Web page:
Apps, or applications, are small pieces of software which are downloaded from the internet, have specific and limited functionality (as opposed to the general functionality of a web browser), often make good use of the features of mobile devices, may run with or without internet access, and are typically inexpensive or even free.
Mobile devices are dominated worldwide by two major operating systems, Google’s Android and Apple’s iOS. Apps designed for Android devices are available from Google Play (formerly the Android Market), while apps designed for Apple’s iOS devices such as the iPhone or iPad are available from the iTunes Store. Apps are also available for less common devices and operating systems; for example, apps for BlackBerry devices are available from BlackBerry World (formerly BlackBerry App World) and those for Microsoft’s Windows devices are available from the Microsoft Store (formerly Windows Phone Marketplace). Some web apps, usually created with HTML5, are cross-platform and can be used on a variety of operating systems on a variety of devices. With the rise of responsive design websites, more and more regular webpages can also automatically reformat themselves for viewing on mobile and other devices.
The vast majority of users’ time on smart devices is spent on apps rather than accessing the web through general-purpose web browsers (like Google’s Chrome or Apple’s Safari). Some educators are concerned that many apps are tightly controlled and template-driven, and may limit end users’ control over their creations and communications far more than is usually the case on the broader web 2.0. On the other hand, one of the reasons that tablets which run mobile operating systems are so frequently used with young learners nowadays is precisely because apps limit students’ choices and keep them away from the wider internet. It may be important for older students to have access to more generative devices like laptop or desktop computers – whether instead of or, more commonly, in addition to mobile devices – in order to create and communicate more freely and effectively online.
There are many thousands of educational apps, designed to cover all subject areas and all levels. Most are web 1.0 in orientation. Their value lies in their convenience and accessibility, but most are pedagogically very traditional: they primarily involve information transmission and/or repetitive, behaviourist style drills, quizzes and puzzles. Many e-books and e-textbooks fit into this category. Teachers can of course create their own mobile quizzes using a variety of polling and survey services; students can also be asked to create mobile revision quizzes for their peers, thus shifting their learning in a more constructivist direction.
There is a smaller number of apps which are more web 2.0 in orientation. Typically, these are generic apps (that is, apps which are not subject-specific but can be used across many subjects) and most are not dedicated to education (that is, they are general-purpose apps which can be repurposed for education). These include creative apps like GarageBand and iMovie, which can be used, for example, to produce digital stories or videos. They also include communication apps like Instagram or Facebook, which can be used for social sharing or social networking. Of course, many of these apps support collaborative learning to various degrees. Note that many of these generic apps are mobile versions of what were originally desktop services.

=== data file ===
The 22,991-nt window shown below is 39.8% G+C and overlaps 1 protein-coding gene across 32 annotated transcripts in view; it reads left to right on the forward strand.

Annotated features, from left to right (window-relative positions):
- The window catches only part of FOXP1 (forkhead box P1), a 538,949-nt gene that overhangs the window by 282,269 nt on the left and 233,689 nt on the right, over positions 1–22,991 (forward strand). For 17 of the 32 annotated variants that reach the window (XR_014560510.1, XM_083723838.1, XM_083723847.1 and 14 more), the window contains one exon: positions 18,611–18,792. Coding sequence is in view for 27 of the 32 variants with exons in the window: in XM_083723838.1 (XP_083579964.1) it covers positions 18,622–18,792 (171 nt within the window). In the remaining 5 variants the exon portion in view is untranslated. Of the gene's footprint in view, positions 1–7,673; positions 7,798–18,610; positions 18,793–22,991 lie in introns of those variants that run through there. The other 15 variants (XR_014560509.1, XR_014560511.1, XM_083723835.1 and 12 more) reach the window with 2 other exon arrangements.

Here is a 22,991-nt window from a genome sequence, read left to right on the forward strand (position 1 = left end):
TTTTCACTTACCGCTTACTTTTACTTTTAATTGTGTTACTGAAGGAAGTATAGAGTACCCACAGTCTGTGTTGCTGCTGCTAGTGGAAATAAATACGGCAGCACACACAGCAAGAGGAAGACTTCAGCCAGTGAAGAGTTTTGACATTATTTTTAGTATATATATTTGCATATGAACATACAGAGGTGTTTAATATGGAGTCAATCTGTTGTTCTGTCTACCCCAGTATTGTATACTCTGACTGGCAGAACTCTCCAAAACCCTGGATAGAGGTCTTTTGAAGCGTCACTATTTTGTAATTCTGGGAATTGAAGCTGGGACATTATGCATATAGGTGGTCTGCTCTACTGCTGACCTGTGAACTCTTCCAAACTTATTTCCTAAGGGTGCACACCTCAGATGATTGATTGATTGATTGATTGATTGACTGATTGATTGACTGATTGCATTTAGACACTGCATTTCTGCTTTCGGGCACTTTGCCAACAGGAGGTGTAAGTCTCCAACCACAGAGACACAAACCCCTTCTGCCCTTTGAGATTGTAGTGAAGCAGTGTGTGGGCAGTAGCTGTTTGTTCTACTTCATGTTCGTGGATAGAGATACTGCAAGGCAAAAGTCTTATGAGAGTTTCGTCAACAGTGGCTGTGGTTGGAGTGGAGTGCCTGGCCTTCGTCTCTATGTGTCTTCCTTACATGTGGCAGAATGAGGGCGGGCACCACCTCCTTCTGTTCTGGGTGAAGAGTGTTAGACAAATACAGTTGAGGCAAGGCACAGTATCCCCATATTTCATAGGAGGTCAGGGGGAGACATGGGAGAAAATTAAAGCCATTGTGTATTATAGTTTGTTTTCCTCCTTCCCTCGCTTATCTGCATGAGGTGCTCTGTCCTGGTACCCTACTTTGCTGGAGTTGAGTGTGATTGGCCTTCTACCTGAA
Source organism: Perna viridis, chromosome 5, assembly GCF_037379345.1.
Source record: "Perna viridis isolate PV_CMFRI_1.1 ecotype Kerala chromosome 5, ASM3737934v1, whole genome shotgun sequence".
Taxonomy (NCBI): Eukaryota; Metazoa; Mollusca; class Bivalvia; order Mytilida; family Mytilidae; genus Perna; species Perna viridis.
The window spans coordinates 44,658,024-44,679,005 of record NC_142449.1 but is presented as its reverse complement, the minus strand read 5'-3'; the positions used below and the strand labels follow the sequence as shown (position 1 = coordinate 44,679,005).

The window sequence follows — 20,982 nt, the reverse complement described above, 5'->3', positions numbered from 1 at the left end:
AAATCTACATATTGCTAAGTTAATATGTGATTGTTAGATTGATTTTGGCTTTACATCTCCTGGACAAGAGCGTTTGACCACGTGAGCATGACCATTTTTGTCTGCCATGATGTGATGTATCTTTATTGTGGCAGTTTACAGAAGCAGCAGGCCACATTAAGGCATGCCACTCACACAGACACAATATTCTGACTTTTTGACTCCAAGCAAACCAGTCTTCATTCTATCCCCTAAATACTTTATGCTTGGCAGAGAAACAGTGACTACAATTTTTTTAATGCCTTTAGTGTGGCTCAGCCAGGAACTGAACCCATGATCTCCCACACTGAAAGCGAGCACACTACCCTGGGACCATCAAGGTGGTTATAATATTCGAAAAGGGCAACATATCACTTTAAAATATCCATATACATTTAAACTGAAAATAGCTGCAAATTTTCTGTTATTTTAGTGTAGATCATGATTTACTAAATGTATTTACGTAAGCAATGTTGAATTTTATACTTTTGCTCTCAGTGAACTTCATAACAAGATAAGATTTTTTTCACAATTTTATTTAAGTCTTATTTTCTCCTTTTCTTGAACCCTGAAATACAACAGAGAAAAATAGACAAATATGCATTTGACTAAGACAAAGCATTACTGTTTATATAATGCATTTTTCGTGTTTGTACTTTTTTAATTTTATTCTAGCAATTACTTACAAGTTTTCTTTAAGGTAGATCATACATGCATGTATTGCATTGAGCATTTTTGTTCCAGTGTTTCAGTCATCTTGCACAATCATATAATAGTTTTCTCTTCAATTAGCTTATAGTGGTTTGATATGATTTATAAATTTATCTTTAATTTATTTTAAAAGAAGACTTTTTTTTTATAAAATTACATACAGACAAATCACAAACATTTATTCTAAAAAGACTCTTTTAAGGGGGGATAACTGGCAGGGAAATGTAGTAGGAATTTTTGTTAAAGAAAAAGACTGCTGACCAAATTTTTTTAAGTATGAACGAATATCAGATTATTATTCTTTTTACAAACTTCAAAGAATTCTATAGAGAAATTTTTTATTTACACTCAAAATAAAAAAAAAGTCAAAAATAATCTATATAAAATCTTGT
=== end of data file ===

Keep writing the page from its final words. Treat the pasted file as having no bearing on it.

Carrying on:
Beyond educational apps, and generic creative and communicative apps, there are also organisational apps which are not used for teaching and learning per se, but which may be helpful in staying organised. These include note-taking and multimedia storage apps, timetabling and scheduling apps, and even class management apps.
Nowadays we are seeing the advent of app-building software, which allows teachers and students to create their own apps. The easiest services to use are template-driven and require little coding knowledge, but these are likely to have more limited content and formatting options. Some coding knowledge may be useful for the more sophisticated app builders, which means they can also be used to help support the development of students’ coding skills. Examples of app builders include Appery.io, AppMakr, Apps Bar, Appy Pie, GoodBarber, iBuildApp, Magmito, MIT App Inventor and ShoutEm. E-books in the open e-pub format can be created using a variety of software, including Apple’s Pages, while e-books can also be created in a proprietary variant of the e-pub format for use on Apple devices with iBooks Author.
For suggestions on useful educational, organisational and other apps, see:
- 50 Resources for Teaching with iPads (Te@chThought, 2014)
- EdTech Teacher Tutorials [app] (Paul Hamilton, 2014)
- If Your Kid Loves Temple Run … (Common Sense Media, 2014)
- 12 Apps that Every Student Should Have (Business Insider, 2016)
- 40 of the Best Learning Apps for Elementary Students (Teach Thought, 2016)
- Apps and Websites for Improving Parent-Teacher Communication (Common Sense Education, 2016)
- Best Apps and Websites for the Flipped Classroom (Common Sense Education, 2016)
- Best Apps for Students: How to Survive Higher Education (Trusted Reviews, 2016)
- Best Apps for Teaching & Learning 2016 (AASL, 2016)
- The Best Educational Apps and Games to Jumpstart the School Year (Macworld, 2016)
- Get Smart: The 25 Best Educational Apps for iPhone and Android (Digital Trends, 2016)
- Most Helpful Apps for Students (Top Universities, 2016)
- 10 Best Android Learning Apps (Android Authority, 2017)
- 21 Free Educational Apps for Kids (Family Education, 2017)
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